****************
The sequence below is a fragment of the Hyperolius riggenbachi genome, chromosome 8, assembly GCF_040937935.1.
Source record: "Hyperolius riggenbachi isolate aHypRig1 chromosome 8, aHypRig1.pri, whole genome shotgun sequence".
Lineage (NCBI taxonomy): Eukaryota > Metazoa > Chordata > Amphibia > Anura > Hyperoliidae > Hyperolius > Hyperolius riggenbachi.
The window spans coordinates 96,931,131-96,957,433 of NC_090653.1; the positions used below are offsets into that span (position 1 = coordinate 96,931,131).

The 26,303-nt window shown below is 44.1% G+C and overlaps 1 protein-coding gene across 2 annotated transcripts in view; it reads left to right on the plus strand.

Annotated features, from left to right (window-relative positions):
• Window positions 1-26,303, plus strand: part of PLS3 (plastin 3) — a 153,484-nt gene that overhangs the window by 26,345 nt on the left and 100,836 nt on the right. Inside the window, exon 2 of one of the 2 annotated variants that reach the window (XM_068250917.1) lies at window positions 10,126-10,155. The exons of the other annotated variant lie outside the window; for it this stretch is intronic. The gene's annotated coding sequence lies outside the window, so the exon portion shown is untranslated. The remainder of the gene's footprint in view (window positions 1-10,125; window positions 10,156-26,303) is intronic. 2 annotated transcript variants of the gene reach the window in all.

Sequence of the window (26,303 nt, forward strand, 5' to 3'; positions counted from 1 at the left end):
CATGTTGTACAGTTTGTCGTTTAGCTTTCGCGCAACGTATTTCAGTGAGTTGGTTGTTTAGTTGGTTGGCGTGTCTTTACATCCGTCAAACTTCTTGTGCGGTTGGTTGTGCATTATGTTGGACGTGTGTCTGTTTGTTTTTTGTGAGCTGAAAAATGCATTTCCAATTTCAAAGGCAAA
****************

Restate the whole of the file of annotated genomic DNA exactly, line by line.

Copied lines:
The sequence below is a fragment of the Hyperolius riggenbachi genome, chromosome 8, assembly GCF_040937935.1.
Source record: "Hyperolius riggenbachi isolate aHypRig1 chromosome 8, aHypRig1.pri, whole genome shotgun sequence".
Lineage (NCBI taxonomy): Eukaryota > Metazoa > Chordata > Amphibia > Anura > Hyperoliidae > Hyperolius > Hyperolius riggenbachi.
The window spans coordinates 96,931,131-96,957,433 of NC_090653.1; the positions used below are offsets into that span (position 1 = coordinate 96,931,131).

The 26,303-nt window shown below is 44.1% G+C and overlaps 1 protein-coding gene across 2 annotated transcripts in view; it reads left to right on the plus strand.

Annotated features, from left to right (window-relative positions):
• Window positions 1-26,303, plus strand: part of PLS3 (plastin 3) — a 153,484-nt gene that overhangs the window by 26,345 nt on the left and 100,836 nt on the right. Inside the window, exon 2 of one of the 2 annotated variants that reach the window (XM_068250917.1) lies at window positions 10,126-10,155. The exons of the other annotated variant lie outside the window; for it this stretch is intronic. The gene's annotated coding sequence lies outside the window, so the exon portion shown is untranslated. The remainder of the gene's footprint in view (window positions 1-10,125; window positions 10,156-26,303) is intronic. 2 annotated transcript variants of the gene reach the window in all.

Sequence of the window (26,303 nt, forward strand, 5' to 3'; positions counted from 1 at the left end):
CATGTTGTACAGTTTGTCGTTTAGCTTTCGCGCAACGTATTTCAGTGAGTTGGTTGTTTAGTTGGTTGGCGTGTCTTTACATCCGTCAAACTTCTTGTGCGGTTGGTTGTGCATTATGTTGGACGTGTGTCTGTTTGTTTTTTGTGAGCTGAAAAATGCATTTCCAATTTCAAAGGCAAA